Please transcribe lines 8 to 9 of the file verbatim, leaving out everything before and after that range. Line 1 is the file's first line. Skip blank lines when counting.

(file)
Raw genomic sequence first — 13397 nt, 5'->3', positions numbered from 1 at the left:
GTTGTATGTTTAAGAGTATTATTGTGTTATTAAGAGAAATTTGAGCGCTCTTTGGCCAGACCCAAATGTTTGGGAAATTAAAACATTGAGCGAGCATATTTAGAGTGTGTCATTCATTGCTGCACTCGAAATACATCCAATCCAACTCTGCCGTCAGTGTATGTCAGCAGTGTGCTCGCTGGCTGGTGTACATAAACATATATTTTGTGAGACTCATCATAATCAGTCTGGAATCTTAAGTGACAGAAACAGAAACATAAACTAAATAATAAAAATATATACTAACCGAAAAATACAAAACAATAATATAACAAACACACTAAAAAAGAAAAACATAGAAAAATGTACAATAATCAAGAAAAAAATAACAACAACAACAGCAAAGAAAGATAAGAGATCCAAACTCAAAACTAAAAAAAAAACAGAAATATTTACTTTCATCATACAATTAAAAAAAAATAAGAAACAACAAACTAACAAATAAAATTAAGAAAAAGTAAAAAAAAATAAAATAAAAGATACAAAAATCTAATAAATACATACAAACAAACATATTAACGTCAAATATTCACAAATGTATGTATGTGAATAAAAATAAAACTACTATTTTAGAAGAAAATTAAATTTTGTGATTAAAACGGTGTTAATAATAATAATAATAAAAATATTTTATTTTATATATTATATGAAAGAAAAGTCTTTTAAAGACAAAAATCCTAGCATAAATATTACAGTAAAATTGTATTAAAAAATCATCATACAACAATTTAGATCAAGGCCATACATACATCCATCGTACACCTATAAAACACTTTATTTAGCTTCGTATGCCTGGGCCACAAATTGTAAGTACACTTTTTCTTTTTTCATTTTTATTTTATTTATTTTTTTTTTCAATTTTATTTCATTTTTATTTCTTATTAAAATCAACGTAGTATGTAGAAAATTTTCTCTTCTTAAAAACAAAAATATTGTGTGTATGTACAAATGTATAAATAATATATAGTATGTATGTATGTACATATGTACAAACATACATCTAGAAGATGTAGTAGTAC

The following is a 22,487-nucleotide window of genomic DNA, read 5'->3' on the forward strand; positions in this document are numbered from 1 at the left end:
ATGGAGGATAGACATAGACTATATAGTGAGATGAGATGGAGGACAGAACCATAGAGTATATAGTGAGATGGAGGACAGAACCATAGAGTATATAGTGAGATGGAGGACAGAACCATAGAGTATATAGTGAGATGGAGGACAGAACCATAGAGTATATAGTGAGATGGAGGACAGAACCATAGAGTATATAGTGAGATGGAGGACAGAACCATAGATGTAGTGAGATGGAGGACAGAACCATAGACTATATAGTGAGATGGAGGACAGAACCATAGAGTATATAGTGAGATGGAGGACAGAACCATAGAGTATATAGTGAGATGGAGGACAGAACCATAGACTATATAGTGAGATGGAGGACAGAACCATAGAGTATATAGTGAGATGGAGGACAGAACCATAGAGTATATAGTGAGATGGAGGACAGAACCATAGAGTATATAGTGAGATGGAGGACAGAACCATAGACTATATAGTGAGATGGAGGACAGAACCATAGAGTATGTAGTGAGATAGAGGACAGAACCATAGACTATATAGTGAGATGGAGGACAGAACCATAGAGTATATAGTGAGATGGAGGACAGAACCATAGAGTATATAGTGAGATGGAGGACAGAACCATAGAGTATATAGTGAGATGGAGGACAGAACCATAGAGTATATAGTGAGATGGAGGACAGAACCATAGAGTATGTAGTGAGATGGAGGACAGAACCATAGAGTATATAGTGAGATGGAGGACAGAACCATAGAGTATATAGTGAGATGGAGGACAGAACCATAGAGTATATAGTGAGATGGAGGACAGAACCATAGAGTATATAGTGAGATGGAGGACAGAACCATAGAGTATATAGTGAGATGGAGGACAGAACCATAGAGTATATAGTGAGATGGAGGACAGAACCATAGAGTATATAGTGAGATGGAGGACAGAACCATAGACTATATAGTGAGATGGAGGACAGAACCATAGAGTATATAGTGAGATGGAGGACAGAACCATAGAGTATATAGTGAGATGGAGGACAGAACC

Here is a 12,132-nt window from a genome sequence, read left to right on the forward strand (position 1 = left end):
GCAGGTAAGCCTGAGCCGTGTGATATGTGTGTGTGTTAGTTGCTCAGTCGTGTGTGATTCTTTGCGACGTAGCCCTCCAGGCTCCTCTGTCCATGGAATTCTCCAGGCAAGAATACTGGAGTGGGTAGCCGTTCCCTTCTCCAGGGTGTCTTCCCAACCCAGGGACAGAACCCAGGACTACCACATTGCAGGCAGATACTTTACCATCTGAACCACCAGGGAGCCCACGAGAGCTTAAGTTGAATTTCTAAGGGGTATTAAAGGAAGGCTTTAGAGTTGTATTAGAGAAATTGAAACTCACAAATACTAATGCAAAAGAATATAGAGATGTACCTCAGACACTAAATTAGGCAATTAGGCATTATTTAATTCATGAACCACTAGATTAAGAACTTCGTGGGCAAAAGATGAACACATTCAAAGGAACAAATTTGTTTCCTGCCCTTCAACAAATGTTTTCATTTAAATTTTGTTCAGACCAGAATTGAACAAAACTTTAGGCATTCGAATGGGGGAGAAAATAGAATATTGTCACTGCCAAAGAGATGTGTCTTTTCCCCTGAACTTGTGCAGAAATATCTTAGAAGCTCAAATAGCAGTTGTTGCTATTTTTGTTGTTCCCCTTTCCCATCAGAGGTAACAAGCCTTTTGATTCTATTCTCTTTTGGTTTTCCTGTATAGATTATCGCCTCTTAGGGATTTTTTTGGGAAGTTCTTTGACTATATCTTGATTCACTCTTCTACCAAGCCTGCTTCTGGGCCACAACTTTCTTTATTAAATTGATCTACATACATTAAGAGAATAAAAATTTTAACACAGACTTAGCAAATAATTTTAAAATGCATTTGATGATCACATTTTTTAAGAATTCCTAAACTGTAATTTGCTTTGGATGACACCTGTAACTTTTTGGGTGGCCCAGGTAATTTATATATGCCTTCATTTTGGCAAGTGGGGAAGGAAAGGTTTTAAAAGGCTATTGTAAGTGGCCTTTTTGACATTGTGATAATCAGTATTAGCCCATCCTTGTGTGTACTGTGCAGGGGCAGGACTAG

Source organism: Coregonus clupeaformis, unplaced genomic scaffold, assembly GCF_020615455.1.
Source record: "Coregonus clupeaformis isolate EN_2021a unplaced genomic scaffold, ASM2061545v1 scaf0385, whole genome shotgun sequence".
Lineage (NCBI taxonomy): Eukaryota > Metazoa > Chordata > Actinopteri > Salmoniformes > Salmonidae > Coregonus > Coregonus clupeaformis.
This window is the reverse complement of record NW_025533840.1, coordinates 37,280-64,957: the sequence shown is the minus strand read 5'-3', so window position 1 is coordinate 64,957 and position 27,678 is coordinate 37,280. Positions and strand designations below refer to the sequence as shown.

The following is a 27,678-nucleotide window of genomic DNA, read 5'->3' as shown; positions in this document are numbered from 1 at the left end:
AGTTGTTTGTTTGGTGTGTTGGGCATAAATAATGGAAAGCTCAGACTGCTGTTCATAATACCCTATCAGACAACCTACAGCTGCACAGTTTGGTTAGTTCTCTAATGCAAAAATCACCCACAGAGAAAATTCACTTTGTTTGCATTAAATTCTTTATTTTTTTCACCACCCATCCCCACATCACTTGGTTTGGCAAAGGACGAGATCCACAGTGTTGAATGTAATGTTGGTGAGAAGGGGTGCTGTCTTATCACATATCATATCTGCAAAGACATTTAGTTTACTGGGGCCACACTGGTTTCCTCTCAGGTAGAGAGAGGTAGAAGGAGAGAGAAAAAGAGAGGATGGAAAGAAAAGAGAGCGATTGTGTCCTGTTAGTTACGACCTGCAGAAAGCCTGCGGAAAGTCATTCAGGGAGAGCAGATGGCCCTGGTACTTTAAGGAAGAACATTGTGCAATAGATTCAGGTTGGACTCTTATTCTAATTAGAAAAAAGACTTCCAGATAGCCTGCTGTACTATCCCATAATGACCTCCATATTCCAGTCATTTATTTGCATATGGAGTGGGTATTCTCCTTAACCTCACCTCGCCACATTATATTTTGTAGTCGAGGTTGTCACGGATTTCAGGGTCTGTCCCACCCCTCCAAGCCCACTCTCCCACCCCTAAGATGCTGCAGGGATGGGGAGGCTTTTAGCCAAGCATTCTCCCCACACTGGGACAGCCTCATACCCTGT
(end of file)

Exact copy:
Source record: "Coregonus clupeaformis isolate EN_2021a unplaced genomic scaffold, ASM2061545v1 scaf0385, whole genome shotgun sequence".
Lineage (NCBI taxonomy): Eukaryota > Metazoa > Chordata > Actinopteri > Salmoniformes > Salmonidae > Coregonus > Coregonus clupeaformis.